Already six years before the constitution of the state (1932), Ibn Saʽūd I, Emir of the Neged and founder of the kingdom, had secured the current borders with the conquest of the Higiaz, torn from the Hascimites, and with the protectorate of Asīr. In 1934, Yemen, which also had its sights on the latter region, took up arms against the Saudis. The war, which lasted a few months, was resolved in favor of Saudi Arabia with the treaty of Taʽif he settled the border disputes with Yemen in his favor. In 1945 Saudi Arabia joined the Arab League. The deep rivalry that opposed it, despite the resolution of border issues, to the Hashemite dynasties reigning in Iraq and Jordan pushed Ibn Saʽūd I, who died in 1953, and his successor Ibn Saʽūd II to a policy of rapprochement with Egypt. But when Cairo became the center of a revolutionary and progressive pan-Arab movement, Saudi Arabia sought to lead the conservative and pan-Islamic Arab forces. The Yemeni civil war (1962-70) was to some extent the product of the rivalry between the RAU and Saudi Arabia. In 1964 Ibn Saʽūd II was deposed by his brother Fayṣal, who had been prime minister from 1958 to 1960 and from 1962 onwards; Fayṣal promoted a policy of cautious modernization internally and abroad intended to resolve, by insisting on the conservative option, the problems posed by the withdrawal of the British from the Arabian Peninsula. But he could not prevent the already reactionary Federation of Southern Arabia from becoming the progressive People’s Democratic Republic of Yemen in 1967. As for the real Yemen, Fayṣal obtained in 1967 the withdrawal of the Egyptian troops: but, against the forecasts, the Yemeni republicans prevailed over the monarchists. After the killing of King Faisal (March 25, 1975) by a nephew, his half-brother Khaled took the throne. Upon his death in 1982, he was succeeded by his brother Fahd ibn ‘, promoter of agreements for the achievement of peace in the Middle East. The affirmation of Shiite fundamentalism in Iran brought about a decisive change in the equilibrium in the region, inducing a general relocation that also affected the Saudi monarchy and its foreign policy. In particular, the long war between Iran and Iraq, which lasted for most of the 1980s, had made oil routes precarious, but it was also the sign of a wider struggle for hegemony in the area and in the Arab world itself. Officially neutral, Saudi Arabia was however forced to suffer some consequences of the war for the damage to Saudi oil tankers, but also for the internal turmoil unleashed by the Shiite rite groups that instead claimed a shift in favor of Iran. The fear of ever more direct involvement pushed Riyadh to rearm, while diplomatic relations with Egypt were re-established (1987) and a more general rapprochement with the United States took place. In the new climate of detente in East-West relations, diplomatic revival with the Soviet Union was also maturing and that with China was inaugurated. The precarious regional balance, however, was violently shaken in August 1990 by the Iraqi invasion of Kuwait. He felt himself in direct danger due to the presence of Baghdad’s troops at the borders and Saddam’s obscure threats Ḥusayn, King Fahd had no hesitation in asking for direct US intervention. A move somewhat obligatory, but fraught with consequences in the Muslim world due to the evident contradiction generated by the massive presence of Western troops right in the cradle of the holiest places of Islam: a contradiction made a little less strident by the presence of others Arab countries and Saudi Arabia itself in the rapidly forming anti-Iraq coalition.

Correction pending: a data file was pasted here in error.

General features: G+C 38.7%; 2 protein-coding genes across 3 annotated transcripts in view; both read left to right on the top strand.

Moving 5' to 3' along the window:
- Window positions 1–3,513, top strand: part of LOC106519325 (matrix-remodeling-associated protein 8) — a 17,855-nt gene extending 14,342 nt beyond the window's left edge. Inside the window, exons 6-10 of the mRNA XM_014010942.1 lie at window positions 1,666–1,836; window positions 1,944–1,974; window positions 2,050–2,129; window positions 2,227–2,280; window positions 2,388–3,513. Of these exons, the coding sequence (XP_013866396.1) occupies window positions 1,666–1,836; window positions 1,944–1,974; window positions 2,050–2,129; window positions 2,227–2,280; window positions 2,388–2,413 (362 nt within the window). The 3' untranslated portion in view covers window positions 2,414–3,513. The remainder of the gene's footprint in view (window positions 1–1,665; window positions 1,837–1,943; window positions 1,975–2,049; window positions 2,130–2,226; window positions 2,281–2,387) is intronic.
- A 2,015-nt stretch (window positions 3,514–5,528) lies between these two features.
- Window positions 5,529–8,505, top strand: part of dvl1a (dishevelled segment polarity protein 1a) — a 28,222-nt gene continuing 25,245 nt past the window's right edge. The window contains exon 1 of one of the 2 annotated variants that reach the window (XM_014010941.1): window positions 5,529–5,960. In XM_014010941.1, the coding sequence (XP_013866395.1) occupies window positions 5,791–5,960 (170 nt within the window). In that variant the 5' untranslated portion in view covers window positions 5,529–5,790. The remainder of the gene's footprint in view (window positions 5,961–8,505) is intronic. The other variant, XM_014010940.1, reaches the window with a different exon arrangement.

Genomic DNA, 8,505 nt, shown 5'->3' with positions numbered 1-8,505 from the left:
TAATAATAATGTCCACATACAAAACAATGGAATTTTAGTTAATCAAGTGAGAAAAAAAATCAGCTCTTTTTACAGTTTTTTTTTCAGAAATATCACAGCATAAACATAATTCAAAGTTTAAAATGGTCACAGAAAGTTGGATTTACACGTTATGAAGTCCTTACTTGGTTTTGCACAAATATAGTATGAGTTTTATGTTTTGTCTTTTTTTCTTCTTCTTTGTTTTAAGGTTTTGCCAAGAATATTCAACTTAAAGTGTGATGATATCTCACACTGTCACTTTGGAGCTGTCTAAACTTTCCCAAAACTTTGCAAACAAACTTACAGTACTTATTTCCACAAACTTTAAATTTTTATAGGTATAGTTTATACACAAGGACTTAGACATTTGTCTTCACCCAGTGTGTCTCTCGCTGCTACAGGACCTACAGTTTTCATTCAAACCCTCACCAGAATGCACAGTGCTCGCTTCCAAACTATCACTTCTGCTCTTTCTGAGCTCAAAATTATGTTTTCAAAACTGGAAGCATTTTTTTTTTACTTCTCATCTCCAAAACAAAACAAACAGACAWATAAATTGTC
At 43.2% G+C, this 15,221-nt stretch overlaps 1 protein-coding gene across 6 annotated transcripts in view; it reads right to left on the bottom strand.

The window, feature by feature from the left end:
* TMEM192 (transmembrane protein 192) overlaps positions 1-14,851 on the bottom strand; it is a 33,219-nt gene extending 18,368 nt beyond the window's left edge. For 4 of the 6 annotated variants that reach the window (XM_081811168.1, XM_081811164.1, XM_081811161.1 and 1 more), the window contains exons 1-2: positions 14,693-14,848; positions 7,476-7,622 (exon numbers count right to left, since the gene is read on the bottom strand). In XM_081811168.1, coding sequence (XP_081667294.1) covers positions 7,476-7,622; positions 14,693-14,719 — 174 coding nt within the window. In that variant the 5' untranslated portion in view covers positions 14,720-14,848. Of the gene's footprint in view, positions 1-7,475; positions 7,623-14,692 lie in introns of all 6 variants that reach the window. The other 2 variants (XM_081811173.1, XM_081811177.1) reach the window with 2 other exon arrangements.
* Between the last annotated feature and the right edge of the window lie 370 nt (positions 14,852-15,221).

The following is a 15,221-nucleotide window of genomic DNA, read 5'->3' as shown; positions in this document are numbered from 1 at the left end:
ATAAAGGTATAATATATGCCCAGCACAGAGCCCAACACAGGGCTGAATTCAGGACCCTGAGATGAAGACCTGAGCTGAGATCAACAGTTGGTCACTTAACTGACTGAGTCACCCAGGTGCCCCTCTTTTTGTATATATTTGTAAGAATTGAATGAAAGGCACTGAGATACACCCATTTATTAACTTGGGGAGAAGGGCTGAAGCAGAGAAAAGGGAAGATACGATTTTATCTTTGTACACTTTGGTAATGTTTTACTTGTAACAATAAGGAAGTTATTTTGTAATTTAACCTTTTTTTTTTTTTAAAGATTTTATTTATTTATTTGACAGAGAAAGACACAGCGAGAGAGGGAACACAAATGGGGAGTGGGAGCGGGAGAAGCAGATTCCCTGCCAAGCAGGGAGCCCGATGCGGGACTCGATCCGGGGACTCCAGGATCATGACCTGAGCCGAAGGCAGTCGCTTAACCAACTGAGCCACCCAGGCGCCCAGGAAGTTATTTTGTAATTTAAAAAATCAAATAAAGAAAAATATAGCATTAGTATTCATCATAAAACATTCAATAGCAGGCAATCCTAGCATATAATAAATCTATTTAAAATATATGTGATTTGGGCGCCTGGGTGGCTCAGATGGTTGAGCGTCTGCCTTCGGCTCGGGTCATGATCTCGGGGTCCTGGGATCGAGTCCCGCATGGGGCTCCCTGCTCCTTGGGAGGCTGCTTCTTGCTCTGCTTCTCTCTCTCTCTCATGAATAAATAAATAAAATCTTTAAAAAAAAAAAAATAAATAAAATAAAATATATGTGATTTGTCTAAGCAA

The cultural heritage of Saudi Arabia is intimately linked to the Islamic tradition and customs of the Bedouin people and the fascination exerted by a millenary and conservative culture in a country where the enormous wealth brought by oil represents a bridge to modernity is great. In any case, the Islamic religion and the Arabic language constitute the common motif of a nomadic and originally fragmented population. Traces of the ancient Bedouin civilization remain in poetry, music and dance, later contaminated by Arab culture. The public celebrations admitted are the two religious feasts of ‘Id al-Fitr and ‘ Id al-Adha and the anniversary of the unification of the kingdom (23 September). Non-Islamic religious holidays are prohibited.

Saudi Arabia History